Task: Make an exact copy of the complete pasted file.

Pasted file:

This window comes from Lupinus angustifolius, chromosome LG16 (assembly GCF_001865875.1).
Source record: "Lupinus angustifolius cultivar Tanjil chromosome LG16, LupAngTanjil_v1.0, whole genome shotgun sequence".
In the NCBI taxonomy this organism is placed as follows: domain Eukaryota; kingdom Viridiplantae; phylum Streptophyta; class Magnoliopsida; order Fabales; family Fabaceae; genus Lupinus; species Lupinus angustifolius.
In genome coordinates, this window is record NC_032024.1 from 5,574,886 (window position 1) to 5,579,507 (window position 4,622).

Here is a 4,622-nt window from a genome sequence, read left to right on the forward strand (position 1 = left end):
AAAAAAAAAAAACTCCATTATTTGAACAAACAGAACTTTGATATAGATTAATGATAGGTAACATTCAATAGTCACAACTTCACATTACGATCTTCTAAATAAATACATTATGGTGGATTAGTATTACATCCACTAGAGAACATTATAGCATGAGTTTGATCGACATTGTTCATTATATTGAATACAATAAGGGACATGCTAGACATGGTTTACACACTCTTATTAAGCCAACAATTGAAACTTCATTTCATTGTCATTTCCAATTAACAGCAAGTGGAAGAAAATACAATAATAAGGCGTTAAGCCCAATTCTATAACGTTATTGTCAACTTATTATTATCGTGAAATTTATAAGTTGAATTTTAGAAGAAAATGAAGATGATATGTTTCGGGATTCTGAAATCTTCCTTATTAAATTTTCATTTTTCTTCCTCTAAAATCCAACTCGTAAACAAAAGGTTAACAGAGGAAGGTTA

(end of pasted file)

This window comes from Lupinus angustifolius, chromosome LG16 (assembly GCF_001865875.1).
Source record: "Lupinus angustifolius cultivar Tanjil chromosome LG16, LupAngTanjil_v1.0, whole genome shotgun sequence".
In the NCBI taxonomy this organism is placed as follows: domain Eukaryota; kingdom Viridiplantae; phylum Streptophyta; class Magnoliopsida; order Fabales; family Fabaceae; genus Lupinus; species Lupinus angustifolius.
In genome coordinates, this window is record NC_032024.1 from 5,574,886 (window position 1) to 5,579,507 (window position 4,622).

Here is a 4,622-nt window from a genome sequence, read left to right on the forward strand (position 1 = left end):
AAAAAAAAAAAACTCCATTATTTGAACAAACAGAACTTTGATATAGATTAATGATAGGTAACATTCAATAGTCACAACTTCACATTACGATCTTCTAAATAAATACATTATGGTGGATTAGTATTACATCCACTAGAGAACATTATAGCATGAGTTTGATCGACATTGTTCATTATATTGAATACAATAAGGGACATGCTAGACATGGTTTACACACTCTTATTAAGCCAACAATTGAAACTTCATTTCATTGTCATTTCCAATTAACAGCAAGTGGAAGAAAATACAATAATAAGGCGTTAAGCCCAATTCTATAACGTTATTGTCAACTTATTATTATCGTGAAATTTATAAGTTGAATTTTAGAAGAAAATGAAGATGATATGTTTCGGGATTCTGAAATCTTCCTTATTAAATTTTCATTTTTCTTCCTCTAAAATCCAACTCGTAAACAAAAGGTTAACAGAGGAAGGTTA